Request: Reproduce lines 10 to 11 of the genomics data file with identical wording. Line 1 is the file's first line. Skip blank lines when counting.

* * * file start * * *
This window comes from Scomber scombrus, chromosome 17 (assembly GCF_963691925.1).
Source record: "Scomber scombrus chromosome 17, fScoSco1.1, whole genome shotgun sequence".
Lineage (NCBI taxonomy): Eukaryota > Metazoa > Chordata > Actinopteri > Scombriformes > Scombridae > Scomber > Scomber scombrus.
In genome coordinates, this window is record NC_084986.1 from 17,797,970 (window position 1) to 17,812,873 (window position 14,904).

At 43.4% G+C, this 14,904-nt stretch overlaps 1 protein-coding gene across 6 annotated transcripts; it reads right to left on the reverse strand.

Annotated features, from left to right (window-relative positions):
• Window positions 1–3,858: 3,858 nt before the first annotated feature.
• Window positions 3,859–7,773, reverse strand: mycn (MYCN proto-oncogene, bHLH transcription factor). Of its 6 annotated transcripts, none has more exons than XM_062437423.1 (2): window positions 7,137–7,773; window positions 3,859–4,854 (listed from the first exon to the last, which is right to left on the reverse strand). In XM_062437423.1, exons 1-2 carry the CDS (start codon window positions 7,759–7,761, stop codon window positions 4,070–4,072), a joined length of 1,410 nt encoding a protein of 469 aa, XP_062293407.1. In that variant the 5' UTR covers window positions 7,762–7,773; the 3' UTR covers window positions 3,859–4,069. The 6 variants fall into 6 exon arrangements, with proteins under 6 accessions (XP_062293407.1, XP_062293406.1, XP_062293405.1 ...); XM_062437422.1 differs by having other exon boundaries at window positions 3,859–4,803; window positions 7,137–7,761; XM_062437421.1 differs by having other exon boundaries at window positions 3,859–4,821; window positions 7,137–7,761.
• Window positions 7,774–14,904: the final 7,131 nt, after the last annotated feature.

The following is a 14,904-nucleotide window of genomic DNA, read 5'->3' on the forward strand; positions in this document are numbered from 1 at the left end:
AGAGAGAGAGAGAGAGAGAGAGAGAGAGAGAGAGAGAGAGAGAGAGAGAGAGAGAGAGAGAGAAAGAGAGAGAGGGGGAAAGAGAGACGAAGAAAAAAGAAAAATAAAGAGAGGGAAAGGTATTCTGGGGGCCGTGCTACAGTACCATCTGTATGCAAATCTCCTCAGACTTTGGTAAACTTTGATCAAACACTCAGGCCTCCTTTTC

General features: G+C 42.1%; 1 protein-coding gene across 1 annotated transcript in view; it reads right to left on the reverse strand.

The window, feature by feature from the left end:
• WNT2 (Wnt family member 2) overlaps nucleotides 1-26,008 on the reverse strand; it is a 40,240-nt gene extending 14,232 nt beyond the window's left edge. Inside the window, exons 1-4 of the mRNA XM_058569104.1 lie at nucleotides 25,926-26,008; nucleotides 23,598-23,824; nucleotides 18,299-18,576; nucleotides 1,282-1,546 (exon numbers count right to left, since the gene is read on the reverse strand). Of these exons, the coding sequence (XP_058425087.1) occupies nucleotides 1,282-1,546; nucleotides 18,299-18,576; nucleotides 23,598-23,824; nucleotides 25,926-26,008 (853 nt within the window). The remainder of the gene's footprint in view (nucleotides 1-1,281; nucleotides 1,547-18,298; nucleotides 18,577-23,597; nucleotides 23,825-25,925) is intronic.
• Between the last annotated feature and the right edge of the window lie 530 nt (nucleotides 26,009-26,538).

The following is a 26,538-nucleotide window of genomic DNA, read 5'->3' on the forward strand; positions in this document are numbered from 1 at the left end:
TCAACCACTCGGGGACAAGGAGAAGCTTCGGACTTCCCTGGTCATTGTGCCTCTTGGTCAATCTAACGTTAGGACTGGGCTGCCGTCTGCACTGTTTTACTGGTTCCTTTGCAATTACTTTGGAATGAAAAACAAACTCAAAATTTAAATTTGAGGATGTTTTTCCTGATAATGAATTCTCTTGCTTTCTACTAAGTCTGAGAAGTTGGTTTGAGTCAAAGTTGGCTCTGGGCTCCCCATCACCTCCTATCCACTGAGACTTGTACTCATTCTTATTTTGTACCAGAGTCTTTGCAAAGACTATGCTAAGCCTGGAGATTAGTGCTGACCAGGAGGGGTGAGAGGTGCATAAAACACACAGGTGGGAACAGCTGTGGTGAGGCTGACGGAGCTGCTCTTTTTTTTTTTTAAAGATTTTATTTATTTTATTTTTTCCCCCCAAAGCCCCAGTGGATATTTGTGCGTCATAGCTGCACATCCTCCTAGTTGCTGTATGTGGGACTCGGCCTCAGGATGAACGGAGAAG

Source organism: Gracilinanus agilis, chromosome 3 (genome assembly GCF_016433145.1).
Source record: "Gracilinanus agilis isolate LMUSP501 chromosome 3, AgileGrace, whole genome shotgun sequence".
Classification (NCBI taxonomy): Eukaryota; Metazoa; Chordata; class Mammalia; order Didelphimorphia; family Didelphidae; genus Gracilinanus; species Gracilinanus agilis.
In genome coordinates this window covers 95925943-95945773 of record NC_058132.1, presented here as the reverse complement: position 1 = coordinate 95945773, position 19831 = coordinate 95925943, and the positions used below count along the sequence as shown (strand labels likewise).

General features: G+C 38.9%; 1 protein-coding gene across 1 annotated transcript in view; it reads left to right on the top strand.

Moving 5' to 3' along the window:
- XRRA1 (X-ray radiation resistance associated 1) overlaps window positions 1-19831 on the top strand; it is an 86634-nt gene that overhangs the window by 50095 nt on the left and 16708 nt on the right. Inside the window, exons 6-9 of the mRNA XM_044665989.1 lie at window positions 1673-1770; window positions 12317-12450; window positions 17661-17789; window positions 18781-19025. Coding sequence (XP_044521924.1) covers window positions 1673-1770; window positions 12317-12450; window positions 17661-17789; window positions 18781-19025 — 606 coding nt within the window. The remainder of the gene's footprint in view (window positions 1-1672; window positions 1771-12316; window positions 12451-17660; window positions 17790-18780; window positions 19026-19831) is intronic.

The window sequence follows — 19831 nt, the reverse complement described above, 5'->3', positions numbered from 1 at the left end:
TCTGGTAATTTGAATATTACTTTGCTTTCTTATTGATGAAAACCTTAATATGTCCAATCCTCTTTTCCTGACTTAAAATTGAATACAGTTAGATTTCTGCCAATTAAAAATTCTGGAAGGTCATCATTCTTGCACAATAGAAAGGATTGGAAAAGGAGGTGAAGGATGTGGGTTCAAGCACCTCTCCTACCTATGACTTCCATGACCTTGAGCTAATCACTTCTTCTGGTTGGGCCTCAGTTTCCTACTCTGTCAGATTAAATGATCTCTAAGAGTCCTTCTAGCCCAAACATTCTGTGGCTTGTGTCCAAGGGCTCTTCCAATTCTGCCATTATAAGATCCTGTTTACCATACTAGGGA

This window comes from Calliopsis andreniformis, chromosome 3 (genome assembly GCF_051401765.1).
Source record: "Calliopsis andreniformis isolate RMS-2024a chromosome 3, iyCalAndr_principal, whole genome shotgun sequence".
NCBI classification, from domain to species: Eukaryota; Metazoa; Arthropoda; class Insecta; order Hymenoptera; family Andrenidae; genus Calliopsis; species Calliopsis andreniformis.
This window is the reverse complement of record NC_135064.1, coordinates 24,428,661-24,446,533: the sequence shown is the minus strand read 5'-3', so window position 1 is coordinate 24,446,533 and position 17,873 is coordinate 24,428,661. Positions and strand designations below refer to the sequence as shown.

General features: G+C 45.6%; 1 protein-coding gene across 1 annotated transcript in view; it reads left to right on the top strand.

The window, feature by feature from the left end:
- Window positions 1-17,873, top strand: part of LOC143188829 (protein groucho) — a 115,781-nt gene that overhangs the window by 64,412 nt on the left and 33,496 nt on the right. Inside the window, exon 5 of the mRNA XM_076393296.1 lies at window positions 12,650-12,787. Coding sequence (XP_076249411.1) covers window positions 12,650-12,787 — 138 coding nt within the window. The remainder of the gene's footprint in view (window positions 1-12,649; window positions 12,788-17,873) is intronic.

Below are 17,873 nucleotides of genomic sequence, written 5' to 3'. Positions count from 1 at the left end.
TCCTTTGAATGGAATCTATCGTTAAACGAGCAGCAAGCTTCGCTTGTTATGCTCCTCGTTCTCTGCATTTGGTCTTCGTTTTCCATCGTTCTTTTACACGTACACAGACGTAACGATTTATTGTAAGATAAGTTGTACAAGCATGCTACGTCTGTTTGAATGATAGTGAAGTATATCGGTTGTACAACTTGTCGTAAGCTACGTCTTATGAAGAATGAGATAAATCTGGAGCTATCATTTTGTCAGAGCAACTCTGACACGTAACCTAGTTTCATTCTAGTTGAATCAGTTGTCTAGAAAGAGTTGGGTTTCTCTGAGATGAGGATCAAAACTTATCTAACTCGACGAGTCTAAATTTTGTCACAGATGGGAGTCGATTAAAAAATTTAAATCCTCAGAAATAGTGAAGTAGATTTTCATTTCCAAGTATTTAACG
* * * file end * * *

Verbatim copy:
The following is a 14,904-nucleotide window of genomic DNA, read 5'->3' on the forward strand; positions in this document are numbered from 1 at the left end:
AGAGAGAGAGAGAGAGAGAGAGAGAGAGAGAGAGAGAGAGAGAGAGAGAGAGAGAGAGAGAGAAAGAGAGAGAGGGGGAAAGAGAGACGAAGAAAAAAGAAAAATAAAGAGAGGGAAAGGTATTCTGGGGGCCGTGCTACAGTACCATCTGTATGCAAATCTCCTCAGACTTTGGTAAACTTTGATCAAACACTCAGGCCTCCTTTTC